Last week President-elect Trump announced that he had convinced Indiana-based Carrier not to outsource about 800 U.S. manufacturing jobs to Mexico.
Since then in a series of tweets Mr. Trump has:
- publicly attacked another firm, Rexnord, for considering outsourcing jobs to Mexico;
- made clear his approach to Carrier and Rexnord is the beginning of a broader policy;
- threatened all American firms with “retribution” if they outsource jobs; and
- proposed a 35% import tariff against U.S. firms that do so.
What, then is so bad about President-elect Trump paying, telling, or forcing Carrier, Rexnord, and American firms generally not to outsource American jobs to Mexico?
About 800 Americans now working for Carrier benefit from the President-elect’s actions. Here are five costs of his approach.
- It is unfair to other Americans.
- It weakens American firms relative to their foreign competitors.
- It does long run economic harm to the U.S.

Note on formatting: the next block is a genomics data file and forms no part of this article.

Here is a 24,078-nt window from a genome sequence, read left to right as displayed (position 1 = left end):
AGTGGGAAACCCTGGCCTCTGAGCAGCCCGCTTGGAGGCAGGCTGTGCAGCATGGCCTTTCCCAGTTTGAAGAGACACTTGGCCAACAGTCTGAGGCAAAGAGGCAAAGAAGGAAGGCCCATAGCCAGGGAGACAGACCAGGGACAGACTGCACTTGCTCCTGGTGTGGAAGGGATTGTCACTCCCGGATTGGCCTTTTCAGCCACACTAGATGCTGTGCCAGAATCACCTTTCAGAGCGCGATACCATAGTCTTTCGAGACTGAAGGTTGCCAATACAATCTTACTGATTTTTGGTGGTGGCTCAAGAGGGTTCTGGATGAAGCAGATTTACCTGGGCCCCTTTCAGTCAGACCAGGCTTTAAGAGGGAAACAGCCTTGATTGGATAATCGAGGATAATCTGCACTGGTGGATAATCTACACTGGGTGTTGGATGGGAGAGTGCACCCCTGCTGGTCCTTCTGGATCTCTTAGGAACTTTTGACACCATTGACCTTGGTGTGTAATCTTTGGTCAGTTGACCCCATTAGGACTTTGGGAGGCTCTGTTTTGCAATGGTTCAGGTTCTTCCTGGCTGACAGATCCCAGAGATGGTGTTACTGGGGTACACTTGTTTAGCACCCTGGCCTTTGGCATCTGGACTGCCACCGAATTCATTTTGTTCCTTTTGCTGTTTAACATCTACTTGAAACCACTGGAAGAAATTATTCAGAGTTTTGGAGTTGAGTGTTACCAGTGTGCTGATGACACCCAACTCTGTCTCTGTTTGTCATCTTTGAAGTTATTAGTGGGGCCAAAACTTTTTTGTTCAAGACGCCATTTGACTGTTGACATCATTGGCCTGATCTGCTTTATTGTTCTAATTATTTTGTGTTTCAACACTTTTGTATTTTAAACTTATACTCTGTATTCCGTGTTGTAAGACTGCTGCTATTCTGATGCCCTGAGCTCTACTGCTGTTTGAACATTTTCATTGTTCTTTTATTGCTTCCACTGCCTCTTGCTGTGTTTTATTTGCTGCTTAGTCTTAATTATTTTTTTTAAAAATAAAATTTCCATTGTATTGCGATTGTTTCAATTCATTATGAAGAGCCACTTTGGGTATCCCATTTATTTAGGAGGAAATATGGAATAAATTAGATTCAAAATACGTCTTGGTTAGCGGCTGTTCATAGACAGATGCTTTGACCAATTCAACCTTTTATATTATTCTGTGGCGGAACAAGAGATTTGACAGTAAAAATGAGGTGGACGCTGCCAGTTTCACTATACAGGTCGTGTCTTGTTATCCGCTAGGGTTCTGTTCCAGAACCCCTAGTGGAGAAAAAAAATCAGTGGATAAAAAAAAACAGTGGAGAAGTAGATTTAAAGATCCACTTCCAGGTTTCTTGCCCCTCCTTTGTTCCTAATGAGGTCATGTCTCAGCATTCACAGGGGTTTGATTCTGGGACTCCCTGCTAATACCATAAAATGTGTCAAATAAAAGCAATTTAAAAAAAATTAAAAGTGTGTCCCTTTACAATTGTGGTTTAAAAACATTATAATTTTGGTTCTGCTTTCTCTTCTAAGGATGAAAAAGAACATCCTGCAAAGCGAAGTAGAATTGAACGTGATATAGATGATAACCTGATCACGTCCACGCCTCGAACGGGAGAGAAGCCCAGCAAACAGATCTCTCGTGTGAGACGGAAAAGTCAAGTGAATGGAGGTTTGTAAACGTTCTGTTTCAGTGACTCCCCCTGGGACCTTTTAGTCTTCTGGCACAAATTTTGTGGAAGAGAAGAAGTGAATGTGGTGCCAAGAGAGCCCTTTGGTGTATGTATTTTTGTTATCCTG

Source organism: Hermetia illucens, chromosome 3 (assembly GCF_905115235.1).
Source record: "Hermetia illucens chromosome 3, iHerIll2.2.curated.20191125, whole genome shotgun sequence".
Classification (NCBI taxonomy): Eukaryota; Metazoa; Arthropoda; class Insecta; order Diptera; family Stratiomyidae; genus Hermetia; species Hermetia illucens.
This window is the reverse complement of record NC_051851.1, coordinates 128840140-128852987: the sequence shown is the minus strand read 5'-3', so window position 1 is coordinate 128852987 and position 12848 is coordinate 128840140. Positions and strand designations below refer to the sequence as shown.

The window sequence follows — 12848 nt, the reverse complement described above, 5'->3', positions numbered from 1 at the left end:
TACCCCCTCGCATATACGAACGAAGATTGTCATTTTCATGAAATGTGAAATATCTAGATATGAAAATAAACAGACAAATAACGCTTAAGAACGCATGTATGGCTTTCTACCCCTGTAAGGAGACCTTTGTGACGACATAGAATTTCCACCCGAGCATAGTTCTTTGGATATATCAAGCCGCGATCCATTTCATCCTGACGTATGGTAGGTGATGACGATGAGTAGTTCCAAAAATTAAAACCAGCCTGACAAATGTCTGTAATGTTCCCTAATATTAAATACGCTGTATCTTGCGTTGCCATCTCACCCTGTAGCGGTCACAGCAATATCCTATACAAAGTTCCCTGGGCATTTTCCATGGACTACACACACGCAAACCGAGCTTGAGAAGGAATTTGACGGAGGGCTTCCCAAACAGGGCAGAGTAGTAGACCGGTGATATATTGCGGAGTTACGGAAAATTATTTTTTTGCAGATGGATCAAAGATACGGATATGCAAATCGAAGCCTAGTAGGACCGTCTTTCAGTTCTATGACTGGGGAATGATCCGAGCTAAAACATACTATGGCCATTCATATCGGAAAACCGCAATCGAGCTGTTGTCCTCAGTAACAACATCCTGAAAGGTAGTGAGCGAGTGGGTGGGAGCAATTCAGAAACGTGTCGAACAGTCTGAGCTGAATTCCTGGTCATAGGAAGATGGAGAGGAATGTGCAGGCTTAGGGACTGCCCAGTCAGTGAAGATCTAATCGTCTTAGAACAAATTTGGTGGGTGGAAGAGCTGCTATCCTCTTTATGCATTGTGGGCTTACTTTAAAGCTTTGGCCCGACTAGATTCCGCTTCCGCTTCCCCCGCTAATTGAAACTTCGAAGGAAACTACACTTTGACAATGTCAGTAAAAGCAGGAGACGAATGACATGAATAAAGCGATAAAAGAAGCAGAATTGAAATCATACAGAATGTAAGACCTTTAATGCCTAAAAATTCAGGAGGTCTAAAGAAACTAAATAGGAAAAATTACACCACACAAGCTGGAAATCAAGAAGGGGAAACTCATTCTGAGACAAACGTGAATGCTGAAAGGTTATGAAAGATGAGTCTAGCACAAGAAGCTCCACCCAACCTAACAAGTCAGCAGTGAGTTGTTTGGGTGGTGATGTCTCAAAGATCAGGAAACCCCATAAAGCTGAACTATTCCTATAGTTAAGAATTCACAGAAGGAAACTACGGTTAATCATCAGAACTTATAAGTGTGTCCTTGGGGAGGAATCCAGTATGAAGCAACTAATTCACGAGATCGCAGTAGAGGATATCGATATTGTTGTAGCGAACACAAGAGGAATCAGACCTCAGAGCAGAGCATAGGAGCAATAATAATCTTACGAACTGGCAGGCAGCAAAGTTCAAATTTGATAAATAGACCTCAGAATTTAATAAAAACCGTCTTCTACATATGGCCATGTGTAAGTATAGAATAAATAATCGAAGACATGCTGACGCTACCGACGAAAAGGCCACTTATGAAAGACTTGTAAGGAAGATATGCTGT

- It abandons any pretense of free trade on a level playing field.
- It is easily abused.
President-elect Trump’s approach is unfair to other Americans: consumers, taxpayers, and employees of other firms.
- Forcing Carrier to pay higher labor costs than they could pay in Mexico will make Carrier gas furnaces more expensive. Some American Carrier employees win, while everyone in the market to buy a gas furnace loses. Many of those losers are American consumers. Mr. Trump is helping a few American workers a lot and hurting many more American consumers a little. These consumer losses increase the more one replicates this policy.
- Some Americans (Hoosiers in this case) will pay higher taxes to subsidize the wages of others. Why should the employees of Eli Lilly (10,000 Indiana employees), Rolls-Royce and Roche (~4,500 each), and countless other Indiana employers subsidize the wages of Carrier employees because the President singled out this particular firm? That is unfair to those taxpayers.
- A one-off beating with a government stick is unfair to that firm, while a one-off taxpayer-financed carrot for one firm is unfair to others.
President-elect Trump’s approach weakens American firms relative to their foreign competitors.
- Mr. Trump’s threatened import tariff applies only to firms that (a) shut down U.S. manufacturing capacity and (b) set up a foreign plant to replace the closed U.S. facility. He would punish movement. Setting aside the difficulty of monitoring this, this disadvantages firms that today employ U.S. workers, since movement is measured relative to your […]